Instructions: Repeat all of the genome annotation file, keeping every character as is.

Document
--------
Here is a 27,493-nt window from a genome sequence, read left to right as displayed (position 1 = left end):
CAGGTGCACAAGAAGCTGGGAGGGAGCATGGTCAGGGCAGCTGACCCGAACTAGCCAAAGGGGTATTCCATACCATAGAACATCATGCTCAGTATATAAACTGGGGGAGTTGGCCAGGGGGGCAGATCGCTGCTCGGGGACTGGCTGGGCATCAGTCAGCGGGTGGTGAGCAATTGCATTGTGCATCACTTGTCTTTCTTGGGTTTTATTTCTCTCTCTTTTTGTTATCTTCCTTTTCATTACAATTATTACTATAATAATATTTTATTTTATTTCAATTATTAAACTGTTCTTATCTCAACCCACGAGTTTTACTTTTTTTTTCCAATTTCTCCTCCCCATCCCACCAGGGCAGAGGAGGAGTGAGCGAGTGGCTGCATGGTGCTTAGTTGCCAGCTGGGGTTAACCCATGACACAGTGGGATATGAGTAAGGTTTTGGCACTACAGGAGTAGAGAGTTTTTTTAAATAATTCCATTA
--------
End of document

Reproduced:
Here is a 27,493-nt window from a genome sequence, read left to right as displayed (position 1 = left end):
CAGGTGCACAAGAAGCTGGGAGGGAGCATGGTCAGGGCAGCTGACCCGAACTAGCCAAAGGGGTATTCCATACCATAGAACATCATGCTCAGTATATAAACTGGGGGAGTTGGCCAGGGGGGCAGATCGCTGCTCGGGGACTGGCTGGGCATCAGTCAGCGGGTGGTGAGCAATTGCATTGTGCATCACTTGTCTTTCTTGGGTTTTATTTCTCTCTCTTTTTGTTATCTTCCTTTTCATTACAATTATTACTATAATAATATTTTATTTTATTTCAATTATTAAACTGTTCTTATCTCAACCCACGAGTTTTACTTTTTTTTTCCAATTTCTCCTCCCCATCCCACCAGGGCAGAGGAGGAGTGAGCGAGTGGCTGCATGGTGCTTAGTTGCCAGCTGGGGTTAACCCATGACACAGTGGGATATGAGTAAGGTTTTGGCACTACAGGAGTAGAGAGTTTTTTTAAATAATTCCATTA